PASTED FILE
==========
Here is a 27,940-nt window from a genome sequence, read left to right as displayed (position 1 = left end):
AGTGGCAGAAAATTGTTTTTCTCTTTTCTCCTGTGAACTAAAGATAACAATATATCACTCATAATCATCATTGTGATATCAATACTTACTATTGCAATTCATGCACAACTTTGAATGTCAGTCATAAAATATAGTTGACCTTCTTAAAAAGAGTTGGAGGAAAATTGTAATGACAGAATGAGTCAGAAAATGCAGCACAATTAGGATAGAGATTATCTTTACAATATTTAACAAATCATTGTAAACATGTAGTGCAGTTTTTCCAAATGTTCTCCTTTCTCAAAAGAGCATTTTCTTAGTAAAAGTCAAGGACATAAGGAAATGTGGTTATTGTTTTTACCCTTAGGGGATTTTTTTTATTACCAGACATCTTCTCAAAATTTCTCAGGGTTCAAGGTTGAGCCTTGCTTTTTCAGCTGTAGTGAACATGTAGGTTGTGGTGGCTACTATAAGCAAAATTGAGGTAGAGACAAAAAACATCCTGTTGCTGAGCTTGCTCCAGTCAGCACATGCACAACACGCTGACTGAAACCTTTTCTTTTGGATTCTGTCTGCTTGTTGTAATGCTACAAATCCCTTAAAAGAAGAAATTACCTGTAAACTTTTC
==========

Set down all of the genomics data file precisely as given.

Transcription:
Here is a 27,940-nt window from a genome sequence, read left to right as displayed (position 1 = left end):
AGTGGCAGAAAATTGTTTTTCTCTTTTCTCCTGTGAACTAAAGATAACAATATATCACTCATAATCATCATTGTGATATCAATACTTACTATTGCAATTCATGCACAACTTTGAATGTCAGTCATAAAATATAGTTGACCTTCTTAAAAAGAGTTGGAGGAAAATTGTAATGACAGAATGAGTCAGAAAATGCAGCACAATTAGGATAGAGATTATCTTTACAATATTTAACAAATCATTGTAAACATGTAGTGCAGTTTTTCCAAATGTTCTCCTTTCTCAAAAGAGCATTTTCTTAGTAAAAGTCAAGGACATAAGGAAATGTGGTTATTGTTTTTACCCTTAGGGGATTTTTTTTATTACCAGACATCTTCTCAAAATTTCTCAGGGTTCAAGGTTGAGCCTTGCTTTTTCAGCTGTAGTGAACATGTAGGTTGTGGTGGCTACTATAAGCAAAATTGAGGTAGAGACAAAAAACATCCTGTTGCTGAGCTTGCTCCAGTCAGCACATGCACAACACGCTGACTGAAACCTTTTCTTTTGGATTCTGTCTGCTTGTTGTAATGCTACAAATCCCTTAAAAGAAGAAATTACCTGTAAACTTTTC